Thursday, October 28, 2010

House guests

One thing that is different here then New York and Ohio is the length of time that guests come to visit. In Ohio a person may visit 1 or 2 hours for friends and maybe 5 or 6 for family or real close friends. In New York visits are very short. Friends may visit for an hour...but mostly you meet out in the city and it is only a long visit if you see a movie or go to a cool bar. In South American you may have a guest visit for days. I am serious. Toni's sister is still in town. When she arrived they only bought the arrival ticket so I don't even know when they plan on leaving. They are not spending all their time with us. They have stayed at Toni's brother house. The husband also has family in the favelas. Toni's older brother Manuel came here to visit them last weekend. The visit lasted for 2 days since they ( Manuel and his wife and son ) decided to sleep on our living room floor. Toni's other brother Serverus ( with his wife, daughter and son ) is visiting this weekend so I am assuming it will be a two day visit also. We visited him for Churrasco a couple weeks ago and ended up spending the night and leaving the late afternoon. The visits are also almost like a holiday with the women cooking and making lots of food. Of course there is also lots of beer.

Last week Marcelo was in the neighborhood with two friends. They wanted to stop by so I was thinking they would be here for a couple hours since they all live an hour away. I was wrong. They stayed here all afternoon and we drank a lot of beer. One of the things that attracted me about Brasil was the friendliness of the people. The long visits are just something you have to keep in mind. Especially when it comes to family....because it is not like you have a choice.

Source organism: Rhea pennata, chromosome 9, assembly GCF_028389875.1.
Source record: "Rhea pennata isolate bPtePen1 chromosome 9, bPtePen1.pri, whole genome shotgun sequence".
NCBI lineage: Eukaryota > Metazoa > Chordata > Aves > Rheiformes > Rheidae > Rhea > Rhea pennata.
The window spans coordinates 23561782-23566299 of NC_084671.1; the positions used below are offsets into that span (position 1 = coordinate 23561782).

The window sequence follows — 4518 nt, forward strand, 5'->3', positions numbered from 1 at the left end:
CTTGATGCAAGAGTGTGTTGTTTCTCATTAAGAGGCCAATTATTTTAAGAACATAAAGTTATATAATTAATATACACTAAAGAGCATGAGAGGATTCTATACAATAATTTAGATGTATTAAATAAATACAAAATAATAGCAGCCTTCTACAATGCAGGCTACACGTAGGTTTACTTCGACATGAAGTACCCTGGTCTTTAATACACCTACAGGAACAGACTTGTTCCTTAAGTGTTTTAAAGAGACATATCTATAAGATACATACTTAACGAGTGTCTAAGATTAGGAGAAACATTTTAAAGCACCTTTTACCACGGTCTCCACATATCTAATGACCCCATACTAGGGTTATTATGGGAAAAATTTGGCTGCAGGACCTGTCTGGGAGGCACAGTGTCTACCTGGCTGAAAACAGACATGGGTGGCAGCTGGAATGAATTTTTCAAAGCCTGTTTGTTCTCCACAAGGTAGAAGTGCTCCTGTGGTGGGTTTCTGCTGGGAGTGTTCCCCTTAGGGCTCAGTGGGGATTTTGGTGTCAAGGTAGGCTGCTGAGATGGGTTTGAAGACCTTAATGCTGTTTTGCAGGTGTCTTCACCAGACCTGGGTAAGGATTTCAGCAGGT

Thursday, October 14, 2010


The other day Me and Toni visited the Favela Rocinha. Rocinha is the largest favela in Rio and is home to around a quarter of a million people. It is located past Ipanema and Leblon and before Barra de Tijuca. The word Favela is the name of a tree that grows on mountains. When the slaves were freed in Brasil there was a time when they could not own land and they could not find work. Because of this they built here temporary communities on the mountain side. As more and more people came to the city and could not afford housing there towns became larger and more permanent. In the 70's the government tried to destroy there favelas but were unsuccessful because the people did not want to leave and the government did not have the money to building affordable housing for them. The Government now more or less accepts Favelas into society and supplies them with water and electricity. The favelas have businesses and stores like any other town. Because of the twisting and turning small alleys and streets most of the houses can only be reached on foot.

The favelas have little to none police pr essence. Because of this the drug trade has flourished there. This of course has led to crime and shootings. The police do raid the favelas now but it is almost impossible with the way the favelas are organized to really police them. As soon as the arrest one drug trafficker there are a line of others that will take there place.

Many people do live and work in the favelas. A lot of the facionistas ( domestic help ) and lesser income workers live in the favelas. The favelas are a fact of life in Rio.

Tuesday, October 5, 2010

Cafe de Manha

Breakfast, like many Americans, is my favorite meal. In brazil we normally have a bread roll, Paozinho, which is basically a french Beget. Some people eat it plain or toasted but we normally have it with cheese and cold cuts. It is also common for us to have a fried egg with it. We also normally have coffee, Juice, Yogurt and fresh fruit.